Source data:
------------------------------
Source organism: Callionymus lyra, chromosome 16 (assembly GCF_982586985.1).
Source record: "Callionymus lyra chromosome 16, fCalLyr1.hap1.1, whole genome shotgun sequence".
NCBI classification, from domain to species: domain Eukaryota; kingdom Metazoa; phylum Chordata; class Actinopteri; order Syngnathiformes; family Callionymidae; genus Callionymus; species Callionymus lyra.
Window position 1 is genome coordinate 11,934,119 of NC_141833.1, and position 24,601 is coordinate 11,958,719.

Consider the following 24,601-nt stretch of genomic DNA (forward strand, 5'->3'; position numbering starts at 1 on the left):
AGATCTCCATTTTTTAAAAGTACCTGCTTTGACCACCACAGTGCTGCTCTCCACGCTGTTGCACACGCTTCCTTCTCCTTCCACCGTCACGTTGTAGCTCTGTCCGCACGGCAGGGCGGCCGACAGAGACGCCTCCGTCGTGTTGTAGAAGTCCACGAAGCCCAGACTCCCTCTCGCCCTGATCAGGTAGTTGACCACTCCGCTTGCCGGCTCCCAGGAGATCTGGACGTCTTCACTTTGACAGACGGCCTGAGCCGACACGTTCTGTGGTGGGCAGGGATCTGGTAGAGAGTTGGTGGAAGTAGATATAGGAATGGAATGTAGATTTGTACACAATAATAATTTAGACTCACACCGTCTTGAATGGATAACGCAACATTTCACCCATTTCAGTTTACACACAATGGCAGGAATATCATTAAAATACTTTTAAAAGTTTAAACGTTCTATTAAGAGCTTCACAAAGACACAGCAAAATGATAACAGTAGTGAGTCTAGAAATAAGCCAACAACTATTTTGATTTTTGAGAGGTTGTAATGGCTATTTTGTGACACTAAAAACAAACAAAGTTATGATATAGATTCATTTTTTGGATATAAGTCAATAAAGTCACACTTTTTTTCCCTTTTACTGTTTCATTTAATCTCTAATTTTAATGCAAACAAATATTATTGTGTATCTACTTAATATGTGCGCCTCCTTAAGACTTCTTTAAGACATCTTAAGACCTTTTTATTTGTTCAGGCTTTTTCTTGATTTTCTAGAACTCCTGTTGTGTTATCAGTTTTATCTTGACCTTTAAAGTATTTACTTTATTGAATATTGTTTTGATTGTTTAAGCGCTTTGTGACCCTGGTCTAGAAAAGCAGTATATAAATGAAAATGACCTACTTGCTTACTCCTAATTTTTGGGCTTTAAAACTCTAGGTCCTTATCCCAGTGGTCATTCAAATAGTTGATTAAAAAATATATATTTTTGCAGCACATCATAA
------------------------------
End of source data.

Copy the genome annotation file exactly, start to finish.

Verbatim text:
Source organism: Callionymus lyra, chromosome 16 (assembly GCF_982586985.1).
Source record: "Callionymus lyra chromosome 16, fCalLyr1.hap1.1, whole genome shotgun sequence".
NCBI classification, from domain to species: domain Eukaryota; kingdom Metazoa; phylum Chordata; class Actinopteri; order Syngnathiformes; family Callionymidae; genus Callionymus; species Callionymus lyra.
Window position 1 is genome coordinate 11,934,119 of NC_141833.1, and position 24,601 is coordinate 11,958,719.

Consider the following 24,601-nt stretch of genomic DNA (forward strand, 5'->3'; position numbering starts at 1 on the left):
AGATCTCCATTTTTTAAAAGTACCTGCTTTGACCACCACAGTGCTGCTCTCCACGCTGTTGCACACGCTTCCTTCTCCTTCCACCGTCACGTTGTAGCTCTGTCCGCACGGCAGGGCGGCCGACAGAGACGCCTCCGTCGTGTTGTAGAAGTCCACGAAGCCCAGACTCCCTCTCGCCCTGATCAGGTAGTTGACCACTCCGCTTGCCGGCTCCCAGGAGATCTGGACGTCTTCACTTTGACAGACGGCCTGAGCCGACACGTTCTGTGGTGGGCAGGGATCTGGTAGAGAGTTGGTGGAAGTAGATATAGGAATGGAATGTAGATTTGTACACAATAATAATTTAGACTCACACCGTCTTGAATGGATAACGCAACATTTCACCCATTTCAGTTTACACACAATGGCAGGAATATCATTAAAATACTTTTAAAAGTTTAAACGTTCTATTAAGAGCTTCACAAAGACACAGCAAAATGATAACAGTAGTGAGTCTAGAAATAAGCCAACAACTATTTTGATTTTTGAGAGGTTGTAATGGCTATTTTGTGACACTAAAAACAAACAAAGTTATGATATAGATTCATTTTTTGGATATAAGTCAATAAAGTCACACTTTTTTTCCCTTTTACTGTTTCATTTAATCTCTAATTTTAATGCAAACAAATATTATTGTGTATCTACTTAATATGTGCGCCTCCTTAAGACTTCTTTAAGACATCTTAAGACCTTTTTATTTGTTCAGGCTTTTTCTTGATTTTCTAGAACTCCTGTTGTGTTATCAGTTTTATCTTGACCTTTAAAGTATTTACTTTATTGAATATTGTTTTGATTGTTTAAGCGCTTTGTGACCCTGGTCTAGAAAAGCAGTATATAAATGAAAATGACCTACTTGCTTACTCCTAATTTTTGGGCTTTAAAACTCTAGGTCCTTATCCCAGTGGTCATTCAAATAGTTGATTAAAAAATATATATTTTTGCAGCACATCATAA